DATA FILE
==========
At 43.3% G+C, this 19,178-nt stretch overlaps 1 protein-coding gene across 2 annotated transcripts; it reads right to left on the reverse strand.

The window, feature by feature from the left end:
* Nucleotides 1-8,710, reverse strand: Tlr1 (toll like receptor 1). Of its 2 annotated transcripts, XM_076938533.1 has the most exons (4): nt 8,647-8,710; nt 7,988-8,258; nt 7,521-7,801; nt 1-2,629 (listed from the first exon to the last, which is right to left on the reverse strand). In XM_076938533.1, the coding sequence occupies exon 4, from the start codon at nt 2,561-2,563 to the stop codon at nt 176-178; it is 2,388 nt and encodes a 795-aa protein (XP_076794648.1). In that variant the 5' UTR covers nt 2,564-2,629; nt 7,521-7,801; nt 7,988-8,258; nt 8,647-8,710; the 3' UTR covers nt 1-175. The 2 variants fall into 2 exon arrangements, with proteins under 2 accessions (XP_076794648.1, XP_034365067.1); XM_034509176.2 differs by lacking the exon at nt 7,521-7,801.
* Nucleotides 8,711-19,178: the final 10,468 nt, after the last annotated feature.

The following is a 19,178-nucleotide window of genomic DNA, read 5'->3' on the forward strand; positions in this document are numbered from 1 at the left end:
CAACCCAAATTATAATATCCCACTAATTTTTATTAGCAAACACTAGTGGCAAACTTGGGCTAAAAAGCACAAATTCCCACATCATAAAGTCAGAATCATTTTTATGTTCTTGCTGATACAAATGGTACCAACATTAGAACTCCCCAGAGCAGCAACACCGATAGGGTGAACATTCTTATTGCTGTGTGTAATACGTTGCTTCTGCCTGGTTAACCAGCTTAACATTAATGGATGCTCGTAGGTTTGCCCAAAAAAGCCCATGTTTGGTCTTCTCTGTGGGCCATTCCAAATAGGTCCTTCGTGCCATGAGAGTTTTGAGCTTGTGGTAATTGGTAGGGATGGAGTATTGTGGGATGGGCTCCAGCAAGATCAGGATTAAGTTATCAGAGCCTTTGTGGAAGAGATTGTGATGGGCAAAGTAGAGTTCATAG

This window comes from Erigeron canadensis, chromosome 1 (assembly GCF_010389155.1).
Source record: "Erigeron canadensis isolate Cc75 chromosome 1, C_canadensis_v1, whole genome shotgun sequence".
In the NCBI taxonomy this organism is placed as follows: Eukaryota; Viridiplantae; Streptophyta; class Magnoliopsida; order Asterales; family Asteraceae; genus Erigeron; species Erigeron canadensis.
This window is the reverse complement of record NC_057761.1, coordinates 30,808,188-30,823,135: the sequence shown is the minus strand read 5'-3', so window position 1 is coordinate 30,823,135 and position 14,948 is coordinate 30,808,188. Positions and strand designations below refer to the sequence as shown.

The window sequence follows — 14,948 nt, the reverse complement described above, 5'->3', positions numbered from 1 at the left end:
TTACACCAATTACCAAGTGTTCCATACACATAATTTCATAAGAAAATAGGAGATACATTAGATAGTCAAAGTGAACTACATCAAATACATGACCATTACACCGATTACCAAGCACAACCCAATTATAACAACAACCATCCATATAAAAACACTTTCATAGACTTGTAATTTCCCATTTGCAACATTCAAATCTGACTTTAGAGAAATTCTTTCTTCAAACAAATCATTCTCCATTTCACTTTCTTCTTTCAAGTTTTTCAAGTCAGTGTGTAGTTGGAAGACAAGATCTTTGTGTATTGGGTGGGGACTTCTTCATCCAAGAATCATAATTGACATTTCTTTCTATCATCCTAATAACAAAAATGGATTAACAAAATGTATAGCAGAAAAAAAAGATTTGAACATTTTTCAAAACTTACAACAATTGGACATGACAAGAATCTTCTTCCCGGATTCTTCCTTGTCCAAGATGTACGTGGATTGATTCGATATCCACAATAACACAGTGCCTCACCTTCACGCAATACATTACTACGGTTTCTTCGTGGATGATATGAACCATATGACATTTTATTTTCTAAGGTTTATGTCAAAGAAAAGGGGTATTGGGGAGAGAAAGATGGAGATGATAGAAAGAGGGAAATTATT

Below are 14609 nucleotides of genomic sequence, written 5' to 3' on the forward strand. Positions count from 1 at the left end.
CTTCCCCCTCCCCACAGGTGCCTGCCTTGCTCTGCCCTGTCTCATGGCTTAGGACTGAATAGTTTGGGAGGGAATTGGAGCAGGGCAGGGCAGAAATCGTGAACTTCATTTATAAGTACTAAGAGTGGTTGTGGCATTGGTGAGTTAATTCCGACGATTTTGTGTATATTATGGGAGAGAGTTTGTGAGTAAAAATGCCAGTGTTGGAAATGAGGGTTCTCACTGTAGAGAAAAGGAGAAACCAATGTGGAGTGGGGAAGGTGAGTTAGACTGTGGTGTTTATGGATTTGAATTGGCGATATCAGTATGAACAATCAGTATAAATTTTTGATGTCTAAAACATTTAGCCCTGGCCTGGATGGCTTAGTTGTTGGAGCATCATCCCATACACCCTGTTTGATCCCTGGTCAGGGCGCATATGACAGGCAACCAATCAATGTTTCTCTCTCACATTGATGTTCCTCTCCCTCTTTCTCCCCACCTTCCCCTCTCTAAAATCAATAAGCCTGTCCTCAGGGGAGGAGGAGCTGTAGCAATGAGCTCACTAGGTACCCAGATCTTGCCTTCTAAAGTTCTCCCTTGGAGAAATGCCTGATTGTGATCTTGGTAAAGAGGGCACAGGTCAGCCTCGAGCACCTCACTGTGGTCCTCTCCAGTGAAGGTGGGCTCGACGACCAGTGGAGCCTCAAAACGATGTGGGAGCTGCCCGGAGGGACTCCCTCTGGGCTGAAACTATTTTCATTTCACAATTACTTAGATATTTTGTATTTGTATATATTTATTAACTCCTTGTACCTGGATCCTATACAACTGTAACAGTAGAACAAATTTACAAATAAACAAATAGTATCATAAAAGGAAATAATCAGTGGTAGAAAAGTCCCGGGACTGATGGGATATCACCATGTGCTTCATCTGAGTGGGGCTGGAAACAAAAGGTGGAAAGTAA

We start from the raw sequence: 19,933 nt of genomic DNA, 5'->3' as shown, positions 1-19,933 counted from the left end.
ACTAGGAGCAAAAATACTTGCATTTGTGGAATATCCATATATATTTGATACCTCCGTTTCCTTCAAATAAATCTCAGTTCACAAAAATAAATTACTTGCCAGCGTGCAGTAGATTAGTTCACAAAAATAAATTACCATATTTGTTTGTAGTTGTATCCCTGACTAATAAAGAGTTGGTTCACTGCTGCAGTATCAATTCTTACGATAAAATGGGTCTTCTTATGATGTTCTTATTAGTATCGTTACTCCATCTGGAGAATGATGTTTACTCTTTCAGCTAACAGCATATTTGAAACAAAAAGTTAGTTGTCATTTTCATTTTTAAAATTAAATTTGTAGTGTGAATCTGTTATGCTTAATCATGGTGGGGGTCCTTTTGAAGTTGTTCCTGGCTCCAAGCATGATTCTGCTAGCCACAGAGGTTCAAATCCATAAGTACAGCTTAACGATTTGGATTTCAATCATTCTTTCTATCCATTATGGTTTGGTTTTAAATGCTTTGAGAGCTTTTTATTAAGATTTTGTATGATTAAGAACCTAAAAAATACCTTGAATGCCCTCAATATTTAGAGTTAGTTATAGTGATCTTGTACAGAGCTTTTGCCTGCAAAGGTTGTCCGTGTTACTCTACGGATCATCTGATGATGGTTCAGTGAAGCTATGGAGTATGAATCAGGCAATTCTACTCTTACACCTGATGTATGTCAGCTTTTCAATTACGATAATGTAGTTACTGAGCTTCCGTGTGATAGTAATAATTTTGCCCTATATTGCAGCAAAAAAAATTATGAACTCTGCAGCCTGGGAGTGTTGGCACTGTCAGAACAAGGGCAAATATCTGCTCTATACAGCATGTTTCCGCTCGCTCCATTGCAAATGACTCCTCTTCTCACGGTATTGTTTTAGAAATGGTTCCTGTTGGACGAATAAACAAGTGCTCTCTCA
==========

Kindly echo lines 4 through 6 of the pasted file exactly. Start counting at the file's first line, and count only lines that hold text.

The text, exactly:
* Nucleotides 8,711-19,178: the final 10,468 nt, after the last annotated feature.

The following is a 19,178-nucleotide window of genomic DNA, read 5'->3' on the forward strand; positions in this document are numbered from 1 at the left end:
CAACCCAAATTATAATATCCCACTAATTTTTATTAGCAAACACTAGTGGCAAACTTGGGCTAAAAAGCACAAATTCCCACATCATAAAGTCAGAATCATTTTTATGTTCTTGCTGATACAAATGGTACCAACATTAGAACTCCCCAGAGCAGCAACACCGATAGGGTGAACATTCTTATTGCTGTGTGTAATACGTTGCTTCTGCCTGGTTAACCAGCTTAACATTAATGGATGCTCGTAGGTTTGCCCAAAAAAGCCCATGTTTGGTCTTCTCTGTGGGCCATTCCAAATAGGTCCTTCGTGCCATGAGAGTTTTGAGCTTGTGGTAATTGGTAGGGATGGAGTATTGTGGGATGGGCTCCAGCAAGATCAGGATTAAGTTATCAGAGCCTTTGTGGAAGAGATTGTGATGGGCAAAGTAGAGTTCATAG